Angela, * a single sister in her 30’s, is a bit nervous. She is waiting for the elders. What are they going to say to her? True, she has missed a few meetings, but she is exhausted after working all day long for elderly people. In addition to her daily concerns, she is deeply worried about her own mother’s health.
If you were to visit Angela, how would you encourage this “tired soul”? (Jer. 31:25) First, though, how would you prepare to make a refreshing shepherding call?
THINK ABOUT YOUR BROTHERS’ CIRCUMSTANCES
At times, we all get tired because of our secular work or theocratic responsibilities. For instance, the prophet Daniel “felt exhausted” when he received a vision that he could not understand. (Dan. 8:27) He was helped when the angel Gabriel appeared to him. God’s messenger imparted understanding to Daniel, assured him that his prayers had been heard by Jehovah, and told him that he was still “someone very desirable.” (Dan. 9:21-23) On a later occasion, well-chosen words spoken by another angel strengthened the weary prophet.
Similarly, before visiting a fellow believer who may be tired or discouraged, take time to think about his circumstances. What problems does he face? How may these problems be draining him of energy? What fine qualities does he display? “My focus is on my brothers’ strengths,” notes Richard, an elder for over 20 years. “By carefully considering their circumstances before the visit,” he adds, “it becomes easier to find ways to give encouragement that fits their particular needs.” If another elder will accompany you on the call, why not together consider your brother’s situation?
PUT YOUR BROTHERS AT EASE
You would probably agree that sharing personal feelings can be embarrassing. To illustrate: Your brother may find it difficult to open up to visiting elders. How, then, can you break the ice? Your sincere smile and a few reassuring words may have a good effect. Michael, an elder for over 40 years, often starts his visits with such comments as: “You know, one of the nicest privileges of an elder is to visit the brothers in their homes and get to know them better. So I have really been looking forward to our visit today.”
You may choose to offer a heartfelt prayer early in the visit. In his prayers, the apostle Paul rightly highlighted his brothers’ faith, love, and endurance. (1 Thess. 1:2, 3) By expressing how you feel about your brother’s fine qualities, you actually prepare your heart and his for a constructive conversation. Your words can also have a soothing effect. “At times, we all forget the good that we are accomplishing,” observes Ray, an experienced elder. “So when someone reminds us of it, it is refreshing to our soul.”
IMPART A SPIRITUAL GIFT
Like Paul, you can impart a “spiritual gift” by sharing a Scriptural thought, even from a single verse. (Rom. 1:11) For instance, a depressed brother may feel worthless, like the psalmist who compared himself to a shriveled “skin bottle in the smoke.” (Ps. 119:83, 176) After giving a brief explanation about that expression, you might express your confidence that your brother has “not forgotten” God’s commandments.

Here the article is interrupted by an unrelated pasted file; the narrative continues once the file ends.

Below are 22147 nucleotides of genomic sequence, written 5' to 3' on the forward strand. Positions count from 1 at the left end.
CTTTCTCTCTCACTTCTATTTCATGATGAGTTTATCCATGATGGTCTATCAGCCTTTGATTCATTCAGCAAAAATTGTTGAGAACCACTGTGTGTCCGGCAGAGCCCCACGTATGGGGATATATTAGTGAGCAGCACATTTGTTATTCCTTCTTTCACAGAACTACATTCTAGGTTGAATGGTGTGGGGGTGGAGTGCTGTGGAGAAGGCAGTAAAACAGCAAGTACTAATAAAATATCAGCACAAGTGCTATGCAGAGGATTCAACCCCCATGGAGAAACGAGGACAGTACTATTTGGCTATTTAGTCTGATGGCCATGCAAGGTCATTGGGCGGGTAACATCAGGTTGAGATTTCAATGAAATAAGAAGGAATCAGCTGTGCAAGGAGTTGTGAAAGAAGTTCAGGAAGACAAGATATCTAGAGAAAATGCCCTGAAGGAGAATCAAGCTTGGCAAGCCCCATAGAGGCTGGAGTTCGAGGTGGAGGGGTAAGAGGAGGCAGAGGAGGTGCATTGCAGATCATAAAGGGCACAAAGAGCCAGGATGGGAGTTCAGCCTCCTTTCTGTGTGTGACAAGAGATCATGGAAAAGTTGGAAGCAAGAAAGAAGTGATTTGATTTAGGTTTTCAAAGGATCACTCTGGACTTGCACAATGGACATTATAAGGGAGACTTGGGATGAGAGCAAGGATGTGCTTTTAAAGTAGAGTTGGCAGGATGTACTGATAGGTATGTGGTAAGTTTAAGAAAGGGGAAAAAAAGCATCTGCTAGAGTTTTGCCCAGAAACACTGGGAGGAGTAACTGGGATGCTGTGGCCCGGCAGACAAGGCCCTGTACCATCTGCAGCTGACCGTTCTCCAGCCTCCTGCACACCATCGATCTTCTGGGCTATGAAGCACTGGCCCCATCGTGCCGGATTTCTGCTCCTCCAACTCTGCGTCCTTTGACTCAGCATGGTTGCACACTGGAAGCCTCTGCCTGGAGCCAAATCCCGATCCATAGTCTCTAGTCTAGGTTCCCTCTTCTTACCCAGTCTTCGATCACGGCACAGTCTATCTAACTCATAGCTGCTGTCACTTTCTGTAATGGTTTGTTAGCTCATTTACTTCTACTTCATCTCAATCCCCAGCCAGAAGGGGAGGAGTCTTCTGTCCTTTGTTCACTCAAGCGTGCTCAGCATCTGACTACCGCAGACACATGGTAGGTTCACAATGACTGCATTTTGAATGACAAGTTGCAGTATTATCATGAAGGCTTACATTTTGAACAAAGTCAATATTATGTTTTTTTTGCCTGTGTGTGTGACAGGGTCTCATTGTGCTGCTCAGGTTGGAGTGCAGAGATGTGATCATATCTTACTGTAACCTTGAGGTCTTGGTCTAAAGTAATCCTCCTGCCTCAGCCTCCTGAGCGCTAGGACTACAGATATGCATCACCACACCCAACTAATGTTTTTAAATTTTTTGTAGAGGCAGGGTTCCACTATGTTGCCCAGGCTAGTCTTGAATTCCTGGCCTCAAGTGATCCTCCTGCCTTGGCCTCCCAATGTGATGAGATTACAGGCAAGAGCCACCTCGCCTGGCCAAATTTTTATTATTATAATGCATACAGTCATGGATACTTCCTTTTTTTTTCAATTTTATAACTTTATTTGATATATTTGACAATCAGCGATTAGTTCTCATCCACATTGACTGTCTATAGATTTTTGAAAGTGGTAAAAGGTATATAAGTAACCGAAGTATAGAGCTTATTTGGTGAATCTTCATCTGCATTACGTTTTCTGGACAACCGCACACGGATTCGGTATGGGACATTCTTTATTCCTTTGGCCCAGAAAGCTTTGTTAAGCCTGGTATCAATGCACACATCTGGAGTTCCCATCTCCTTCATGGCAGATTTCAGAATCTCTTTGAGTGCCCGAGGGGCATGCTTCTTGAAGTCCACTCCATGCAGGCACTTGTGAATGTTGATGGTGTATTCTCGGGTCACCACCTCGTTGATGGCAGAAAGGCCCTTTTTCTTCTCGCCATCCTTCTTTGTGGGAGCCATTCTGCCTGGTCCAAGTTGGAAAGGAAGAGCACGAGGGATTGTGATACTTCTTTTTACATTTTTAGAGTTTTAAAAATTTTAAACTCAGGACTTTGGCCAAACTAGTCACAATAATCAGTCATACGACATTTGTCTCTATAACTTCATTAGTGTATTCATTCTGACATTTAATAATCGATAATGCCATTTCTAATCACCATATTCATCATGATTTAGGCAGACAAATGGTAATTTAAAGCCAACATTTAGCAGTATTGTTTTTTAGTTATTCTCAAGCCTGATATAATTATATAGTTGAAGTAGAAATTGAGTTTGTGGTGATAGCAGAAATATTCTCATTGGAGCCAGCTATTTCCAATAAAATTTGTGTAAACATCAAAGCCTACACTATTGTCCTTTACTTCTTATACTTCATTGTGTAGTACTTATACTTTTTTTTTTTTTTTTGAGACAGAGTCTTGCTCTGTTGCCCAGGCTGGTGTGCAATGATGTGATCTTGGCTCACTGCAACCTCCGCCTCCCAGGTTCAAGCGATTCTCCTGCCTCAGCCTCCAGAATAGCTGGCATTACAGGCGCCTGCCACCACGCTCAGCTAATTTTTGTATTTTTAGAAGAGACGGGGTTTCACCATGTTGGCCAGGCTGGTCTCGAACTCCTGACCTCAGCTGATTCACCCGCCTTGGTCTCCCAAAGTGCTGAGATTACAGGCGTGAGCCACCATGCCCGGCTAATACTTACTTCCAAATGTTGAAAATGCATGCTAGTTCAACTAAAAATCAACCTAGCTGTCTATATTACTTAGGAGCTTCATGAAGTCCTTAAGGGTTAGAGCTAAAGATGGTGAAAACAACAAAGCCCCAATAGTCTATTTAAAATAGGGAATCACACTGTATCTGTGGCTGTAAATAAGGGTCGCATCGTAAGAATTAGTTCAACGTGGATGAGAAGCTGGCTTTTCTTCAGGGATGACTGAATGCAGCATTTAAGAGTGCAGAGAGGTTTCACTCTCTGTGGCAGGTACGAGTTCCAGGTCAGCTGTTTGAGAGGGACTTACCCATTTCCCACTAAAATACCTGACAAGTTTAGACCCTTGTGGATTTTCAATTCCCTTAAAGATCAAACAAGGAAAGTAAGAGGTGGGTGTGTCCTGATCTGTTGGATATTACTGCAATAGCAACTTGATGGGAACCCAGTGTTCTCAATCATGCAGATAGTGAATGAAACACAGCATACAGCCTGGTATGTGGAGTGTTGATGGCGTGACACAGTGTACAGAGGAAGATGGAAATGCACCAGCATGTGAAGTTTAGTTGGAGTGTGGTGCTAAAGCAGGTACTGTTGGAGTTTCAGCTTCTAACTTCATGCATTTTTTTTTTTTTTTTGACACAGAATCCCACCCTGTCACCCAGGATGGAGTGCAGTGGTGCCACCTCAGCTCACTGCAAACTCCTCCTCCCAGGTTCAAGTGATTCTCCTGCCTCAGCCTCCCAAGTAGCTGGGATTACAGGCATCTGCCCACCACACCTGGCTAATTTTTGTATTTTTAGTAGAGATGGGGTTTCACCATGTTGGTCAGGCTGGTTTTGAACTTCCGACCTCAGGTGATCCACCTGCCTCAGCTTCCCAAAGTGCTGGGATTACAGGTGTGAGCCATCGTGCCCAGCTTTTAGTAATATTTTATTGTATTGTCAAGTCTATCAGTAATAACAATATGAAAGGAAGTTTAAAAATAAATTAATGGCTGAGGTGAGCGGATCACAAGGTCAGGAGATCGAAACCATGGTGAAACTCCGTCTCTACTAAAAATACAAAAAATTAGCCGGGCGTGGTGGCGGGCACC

Similarly, would the illustration about the lost drachma coin touch a sister who has drifted away from the congregation or has slowed down? (Luke 15:8-10) The missing coin may have been part of a precious necklace made up of many silver coins. By your discussing that illustration, she could be helped to see that she is a valuable part of the Christian congregation. After discussing that, you might highlight how much Jehovah cares for her as one of his little sheep.
Our fellow believers usually enjoy expressing their thoughts on the Bible. So do not do all the talking! After reading a verse that applies to their situation, you could isolate a key word or phrase and ask them to comment on it. For example, after reading 2 Corinthians 4:16, an elder could ask, “Have you personally experienced ways in which Jehovah renews you?” This approach can lead to a true “interchange of encouragement.”
You might also refresh a fellow believer by discussing a Bible character to whom he or she can relate. Someone who feels despondent would likely relate to such characters as Hannah or Epaphroditus, who at times were depressed but remained precious in God’s eyes. (1 Sam. 1:9-11, 20; Phil. 2:25-30) Why not discuss some fine Bible examples when the situation allows for this?
MAKE SURE TO FOLLOW THROUGH
You can show your genuine concern for your brothers and sisters by your ongoing interest following the visit. (Acts 15:36) When concluding the call, you may find it practical to make an appointment to share in the ministry together. When Bernard, an experienced elder, again meets a brother or a sister he has recently visited, he may discreetly allude to any advice given by asking, “Tell me, did it work out well?” By showing such personal interest, you will be able to determine whether further help is needed.
More than ever, our brothers and sisters need to feel cared for, understood, and loved. (1 Thess. 5:11) Hence, before making a shepherding visit, take time to reflect on your brother’s situation. Make it a matter of prayer. Select appropriate scriptures. Then you will find the right words to refresh “the tired soul”!
^ par. 2 Names have been changed.